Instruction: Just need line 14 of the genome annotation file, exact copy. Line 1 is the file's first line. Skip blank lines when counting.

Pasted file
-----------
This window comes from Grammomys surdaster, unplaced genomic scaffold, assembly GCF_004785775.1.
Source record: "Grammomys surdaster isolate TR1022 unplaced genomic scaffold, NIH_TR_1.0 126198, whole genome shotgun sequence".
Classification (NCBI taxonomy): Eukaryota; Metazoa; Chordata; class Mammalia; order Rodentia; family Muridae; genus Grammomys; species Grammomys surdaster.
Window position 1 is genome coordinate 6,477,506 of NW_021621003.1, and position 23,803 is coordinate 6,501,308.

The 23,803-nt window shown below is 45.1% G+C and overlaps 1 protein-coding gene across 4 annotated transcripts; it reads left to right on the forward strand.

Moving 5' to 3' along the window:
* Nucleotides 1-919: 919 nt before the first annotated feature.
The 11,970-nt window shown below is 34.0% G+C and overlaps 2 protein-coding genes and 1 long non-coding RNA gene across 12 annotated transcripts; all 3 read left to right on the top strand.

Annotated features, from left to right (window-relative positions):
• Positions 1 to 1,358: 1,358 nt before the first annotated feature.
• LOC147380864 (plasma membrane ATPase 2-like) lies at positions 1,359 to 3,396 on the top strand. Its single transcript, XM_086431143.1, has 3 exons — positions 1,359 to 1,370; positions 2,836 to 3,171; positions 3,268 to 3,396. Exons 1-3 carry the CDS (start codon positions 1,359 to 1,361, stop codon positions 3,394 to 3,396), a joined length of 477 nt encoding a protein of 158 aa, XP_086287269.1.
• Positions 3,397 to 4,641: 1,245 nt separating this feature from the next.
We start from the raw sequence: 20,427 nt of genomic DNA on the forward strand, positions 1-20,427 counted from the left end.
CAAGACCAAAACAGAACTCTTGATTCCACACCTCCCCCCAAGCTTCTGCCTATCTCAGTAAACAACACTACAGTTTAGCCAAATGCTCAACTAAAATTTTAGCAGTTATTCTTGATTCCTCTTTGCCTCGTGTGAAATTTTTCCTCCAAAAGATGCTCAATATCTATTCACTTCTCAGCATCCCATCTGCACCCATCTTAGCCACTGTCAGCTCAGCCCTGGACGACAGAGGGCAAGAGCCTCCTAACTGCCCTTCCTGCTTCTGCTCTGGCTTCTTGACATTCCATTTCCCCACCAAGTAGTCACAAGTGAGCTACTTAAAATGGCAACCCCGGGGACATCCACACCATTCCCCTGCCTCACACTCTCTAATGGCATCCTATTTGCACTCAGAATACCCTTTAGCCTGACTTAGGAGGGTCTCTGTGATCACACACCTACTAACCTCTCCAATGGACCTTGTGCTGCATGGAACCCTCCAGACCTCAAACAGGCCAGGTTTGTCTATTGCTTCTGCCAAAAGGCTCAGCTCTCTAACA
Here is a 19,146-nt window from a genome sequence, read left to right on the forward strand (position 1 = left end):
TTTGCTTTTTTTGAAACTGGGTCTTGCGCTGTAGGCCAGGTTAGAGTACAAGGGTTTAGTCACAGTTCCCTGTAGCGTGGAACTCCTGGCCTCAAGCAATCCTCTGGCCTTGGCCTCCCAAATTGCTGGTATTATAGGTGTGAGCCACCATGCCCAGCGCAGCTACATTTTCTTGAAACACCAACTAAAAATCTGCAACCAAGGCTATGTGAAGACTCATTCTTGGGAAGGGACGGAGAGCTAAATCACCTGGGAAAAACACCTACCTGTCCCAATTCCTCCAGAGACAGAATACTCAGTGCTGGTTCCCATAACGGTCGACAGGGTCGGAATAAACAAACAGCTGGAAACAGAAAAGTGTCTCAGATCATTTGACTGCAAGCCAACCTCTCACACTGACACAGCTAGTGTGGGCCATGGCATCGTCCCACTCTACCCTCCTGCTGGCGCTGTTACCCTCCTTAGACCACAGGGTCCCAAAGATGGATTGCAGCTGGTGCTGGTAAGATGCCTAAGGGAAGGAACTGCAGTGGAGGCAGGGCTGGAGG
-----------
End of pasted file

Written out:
CAAGACCAAAACAGAACTCTTGATTCCACACCTCCCCCCAAGCTTCTGCCTATCTCAGTAAACAACACTACAGTTTAGCCAAATGCTCAACTAAAATTTTAGCAGTTATTCTTGATTCCTCTTTGCCTCGTGTGAAATTTTTCCTCCAAAAGATGCTCAATATCTATTCACTTCTCAGCATCCCATCTGCACCCATCTTAGCCACTGTCAGCTCAGCCCTGGACGACAGAGGGCAAGAGCCTCCTAACTGCCCTTCCTGCTTCTGCTCTGGCTTCTTGACATTCCATTTCCCCACCAAGTAGTCACAAGTGAGCTACTTAAAATGGCAACCCCGGGGACATCCACACCATTCCCCTGCCTCACACTCTCTAATGGCATCCTATTTGCACTCAGAATACCCTTTAGCCTGACTTAGGAGGGTCTCTGTGATCACACACCTACTAACCTCTCCAATGGACCTTGTGCTGCATGGAACCCTCCAGACCTCAAACAGGCCAGGTTTGTCTATTGCTTCTGCCAAAAGGCTCAGCTCTCTAACA